Atoms are made up of protons, neutrons and electrons.
- A proton has a charge of +1
- an electron has a charge of -1
- and a neutron has a charge of 0 - it is neutral
This means all atoms have no overall charge (as 0+1-1=0)
The proton and neutron are found in the middle in the nucleus and the electrons are found around the outside.
Elements are made up of only one type of atom.
The Periodic Table
Atoms with similar properties form columns, called groups. Horizontal rows are called periods.
All atoms in a group have the same amount of electrons in their outer shell, so have similar properties. This means if you know the properties of one atom, you can predict the properties of other atoms in that group.
For example, the group one elements are all metals and react the same way. They all react with water to form an alkaline solution and hydrogen gas, and they all react with oxygen to form an oxide.
The elements in the final column are called the Noble gases (or group 0) all have a full outer shell. this means they are stable and unreactive.
With each atom symbol there are two numbers:
- The top one is the mass number. It tells us the numer of protons and neutrons added together.
- The bottom number is the atomic number. It tells us the number of protons (which is the same as the number of electrons)
Electrons always occupy shells.
You have a maximum of 2 elecrons in the first shell, 8 in the second and 8 in the third.
The shells are filled inside to out and a shell must be full before starting a new one.
Atoms want full outer shells. This means they will react with other atoms to get a full outer shell. Noble gases already have full outer shells, which is why they are very unreactive.
Atoms in group 1 (the alkali metals) are the most reactive as they can easily lose one electron to gain a full outer shell.
Atoms in group 7 (the Halogens) are also very reactive as they only have to gain one electron to get a full outer shell.
Compounds are 2 or more atoms that are chemically bonded.
If a substance is:
- malleable - it can easily be hammered into different shapes
- ductile - it can be drawn into wires
- brittle - if it's hit with a hammer at room temperature, it will break
Non metals are brittle, poor conductors of elecricity and have low melting points.
Metals are malleable, most are ductile and have high melting points.
Chemical Bonds - Ionic
- happens between metals and non-metals
- involves a transfer of electon(s)
- ions that are left are held together by electrostatic (+ attracts -) attraction
- we say we have formed an ionic lattice e.g a metal
- a lattice is a regular formation of atoms or ions
- They form ionic compounds which are crystalline solids
- Solubility in water is good as they are a polar solvent (the ions in an ionic substance attract to opposite charges in water molecules, therefore dissolving).
- High melting and boiling points as a lot of ionic bonds must be broken in the ionic lattice which requires a lot of energy.
- Don't conduct heat or electricity when they are a solid, as the ions can't move. They are good conductors when they are moltern, or in an aqueous solution as the ions can move and pass a charge.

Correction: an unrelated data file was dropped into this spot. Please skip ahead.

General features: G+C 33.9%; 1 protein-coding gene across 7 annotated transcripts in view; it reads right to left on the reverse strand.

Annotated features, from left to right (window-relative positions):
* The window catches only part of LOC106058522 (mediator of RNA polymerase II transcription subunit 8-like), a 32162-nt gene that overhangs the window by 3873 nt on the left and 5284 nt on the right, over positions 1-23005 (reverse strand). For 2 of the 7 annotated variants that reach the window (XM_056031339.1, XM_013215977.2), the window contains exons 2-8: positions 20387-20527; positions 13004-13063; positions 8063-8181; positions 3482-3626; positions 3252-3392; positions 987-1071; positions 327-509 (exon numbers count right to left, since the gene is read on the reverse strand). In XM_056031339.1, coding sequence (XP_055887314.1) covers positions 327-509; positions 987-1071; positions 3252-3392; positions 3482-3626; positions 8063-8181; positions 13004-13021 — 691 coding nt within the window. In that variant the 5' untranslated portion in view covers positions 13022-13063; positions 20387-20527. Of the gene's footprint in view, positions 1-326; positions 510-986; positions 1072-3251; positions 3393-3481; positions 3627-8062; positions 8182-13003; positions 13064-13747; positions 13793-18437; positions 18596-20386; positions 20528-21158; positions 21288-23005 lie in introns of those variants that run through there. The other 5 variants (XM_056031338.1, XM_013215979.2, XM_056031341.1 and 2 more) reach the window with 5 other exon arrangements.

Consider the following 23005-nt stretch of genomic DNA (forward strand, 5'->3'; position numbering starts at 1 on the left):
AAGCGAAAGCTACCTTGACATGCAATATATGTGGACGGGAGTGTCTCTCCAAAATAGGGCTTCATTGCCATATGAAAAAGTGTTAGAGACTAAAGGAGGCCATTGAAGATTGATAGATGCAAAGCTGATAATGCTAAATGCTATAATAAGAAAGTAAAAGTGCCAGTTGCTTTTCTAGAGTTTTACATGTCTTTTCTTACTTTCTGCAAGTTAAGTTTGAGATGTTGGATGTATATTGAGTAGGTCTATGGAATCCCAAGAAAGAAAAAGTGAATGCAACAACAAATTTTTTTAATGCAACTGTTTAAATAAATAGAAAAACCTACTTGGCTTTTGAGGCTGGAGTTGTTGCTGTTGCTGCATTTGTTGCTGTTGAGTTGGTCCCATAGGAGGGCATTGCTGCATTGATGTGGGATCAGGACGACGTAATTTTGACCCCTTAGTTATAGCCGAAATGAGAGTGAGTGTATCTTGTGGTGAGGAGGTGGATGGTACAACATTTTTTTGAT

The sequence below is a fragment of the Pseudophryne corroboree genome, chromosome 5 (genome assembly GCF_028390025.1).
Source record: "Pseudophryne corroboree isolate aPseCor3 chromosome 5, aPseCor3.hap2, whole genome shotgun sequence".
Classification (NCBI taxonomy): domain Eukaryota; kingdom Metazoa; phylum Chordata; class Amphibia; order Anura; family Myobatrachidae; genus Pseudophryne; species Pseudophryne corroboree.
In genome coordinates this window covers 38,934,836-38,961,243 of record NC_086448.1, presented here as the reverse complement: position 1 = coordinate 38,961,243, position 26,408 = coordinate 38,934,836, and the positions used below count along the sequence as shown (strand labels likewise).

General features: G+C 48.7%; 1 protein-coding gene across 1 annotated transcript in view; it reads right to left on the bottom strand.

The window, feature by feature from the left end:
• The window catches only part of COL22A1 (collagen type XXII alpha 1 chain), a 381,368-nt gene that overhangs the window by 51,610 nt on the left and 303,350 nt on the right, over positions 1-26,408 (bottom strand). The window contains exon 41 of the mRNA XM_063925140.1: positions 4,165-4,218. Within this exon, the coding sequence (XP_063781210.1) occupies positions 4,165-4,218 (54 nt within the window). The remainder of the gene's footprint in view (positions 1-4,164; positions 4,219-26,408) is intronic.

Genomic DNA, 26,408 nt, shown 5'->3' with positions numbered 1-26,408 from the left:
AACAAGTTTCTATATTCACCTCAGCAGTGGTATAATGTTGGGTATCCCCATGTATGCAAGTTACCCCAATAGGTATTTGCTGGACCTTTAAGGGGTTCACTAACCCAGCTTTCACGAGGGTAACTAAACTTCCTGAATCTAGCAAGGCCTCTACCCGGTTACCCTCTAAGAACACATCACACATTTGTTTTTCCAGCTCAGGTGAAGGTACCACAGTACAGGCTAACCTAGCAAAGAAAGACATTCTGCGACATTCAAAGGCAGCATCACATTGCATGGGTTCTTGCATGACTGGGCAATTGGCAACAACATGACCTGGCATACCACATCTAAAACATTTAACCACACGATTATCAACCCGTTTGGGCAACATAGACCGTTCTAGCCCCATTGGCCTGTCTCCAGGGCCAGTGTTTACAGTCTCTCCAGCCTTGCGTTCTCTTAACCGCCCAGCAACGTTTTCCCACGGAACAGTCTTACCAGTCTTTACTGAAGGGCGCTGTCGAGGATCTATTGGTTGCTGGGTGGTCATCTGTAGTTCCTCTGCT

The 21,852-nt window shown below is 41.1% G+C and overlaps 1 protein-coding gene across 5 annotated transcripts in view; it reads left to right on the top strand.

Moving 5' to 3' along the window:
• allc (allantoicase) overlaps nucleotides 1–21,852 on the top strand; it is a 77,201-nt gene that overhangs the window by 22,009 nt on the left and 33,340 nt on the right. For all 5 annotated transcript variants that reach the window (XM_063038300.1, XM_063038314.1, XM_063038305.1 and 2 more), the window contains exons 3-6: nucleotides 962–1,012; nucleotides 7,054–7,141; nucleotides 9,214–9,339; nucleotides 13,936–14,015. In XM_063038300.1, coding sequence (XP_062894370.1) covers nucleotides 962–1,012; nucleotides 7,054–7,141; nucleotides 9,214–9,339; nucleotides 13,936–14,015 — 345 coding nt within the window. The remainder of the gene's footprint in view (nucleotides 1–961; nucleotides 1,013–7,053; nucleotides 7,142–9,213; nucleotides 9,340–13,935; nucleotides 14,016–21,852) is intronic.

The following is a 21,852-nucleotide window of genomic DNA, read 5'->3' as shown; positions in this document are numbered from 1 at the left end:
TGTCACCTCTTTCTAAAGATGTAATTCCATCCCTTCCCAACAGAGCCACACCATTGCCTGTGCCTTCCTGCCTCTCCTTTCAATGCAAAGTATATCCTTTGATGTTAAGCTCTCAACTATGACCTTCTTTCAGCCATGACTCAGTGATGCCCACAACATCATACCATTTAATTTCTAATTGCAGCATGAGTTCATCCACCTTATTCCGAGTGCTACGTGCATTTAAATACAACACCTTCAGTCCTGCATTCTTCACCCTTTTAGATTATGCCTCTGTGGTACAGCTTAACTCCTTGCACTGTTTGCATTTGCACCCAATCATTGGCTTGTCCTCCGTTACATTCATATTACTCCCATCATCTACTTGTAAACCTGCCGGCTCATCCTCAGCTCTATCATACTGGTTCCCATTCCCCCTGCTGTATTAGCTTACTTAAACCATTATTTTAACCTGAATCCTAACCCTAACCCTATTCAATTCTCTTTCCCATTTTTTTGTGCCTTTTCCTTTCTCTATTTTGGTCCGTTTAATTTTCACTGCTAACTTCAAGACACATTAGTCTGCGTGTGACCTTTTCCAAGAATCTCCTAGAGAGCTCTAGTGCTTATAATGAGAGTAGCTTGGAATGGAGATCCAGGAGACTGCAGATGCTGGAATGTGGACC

Chemical Bonds - Covalent
- formed between non-metals
- electrons are shared between atoms
- forms simple and giant covalent strucures
Generally they are gases at room temperature, therefore they have low melting and boiling points.
Solubility in water is poor. This is because they have no dipoles (positive and negative ends) and are not made of ions. (Some do have dipoles, so would disolve in water, but there are only a few).
Poor conductors of heat and electricity because they have no free electrons or ions.
They have low meling and boiling points as between the mollecules are weak intermolecular forces (Van der Waaln forces). These are very easy to break with a small amount of heat energy.
Molecules and Ions
In covalent bonding (where non-metlas share electrons) molecules are formed.
In ionic bonding (with metals and non-metals transfering electrons) ions are formed.
Limestone is mainly calcium carbonate (CaCO3). It is quarried and used to make cement, concrete and glass.
- Cement - calcium carbonate and clay (and heat)
- Mortor - calcium carbonate, clay (cement), sand, water (and heat)
- Concrete - calcium carbonate, clay (cement), sand, gravel, water (and heat)
- Glass - calcium carbonate, sand, sodium carbinate
Calcium Carbonat Reactions
You can use CaCO3 in a series of reaction that can be repeated as they are form a cycle.
1) CaCO3 is heated to thermally decompose it, forming calcium oxide (CaO) and carbon dioxide (CO2). Calcium oxide is also known as quicklime. Thermal decomposition is when one substance chemically changes ino at least two new substances when it heated.
2) When calcium oxide is reacted with water you get calcium hydroxide - Ca(OH)2 - also known as slacked lime or lime water. It is alkaline and so can be used to neutralise acids (such as neutralising acidic soil)
3) When calcium hydroxide is reacted with carbon dioxide it forms calcium carbonate again.
*Other carbonates - such as magnesium, copper and zinc - all thermally decompose in the same way (forming an oxide and CO2), but a bunsen burner can't reach the temperate to thermally decompose some group 1 metals.
Acids and Carbonates
Carbonates react with acids to make a salt, carbon dioxide and water.
This means that limestone is damaged by acid rain.
Other carbonates that react in the same way are magnesium, copper, zinc and sodium.
The type of salt that is produced depends on the acid. For example a reaction with hydrochloric acid would make a chloride salt.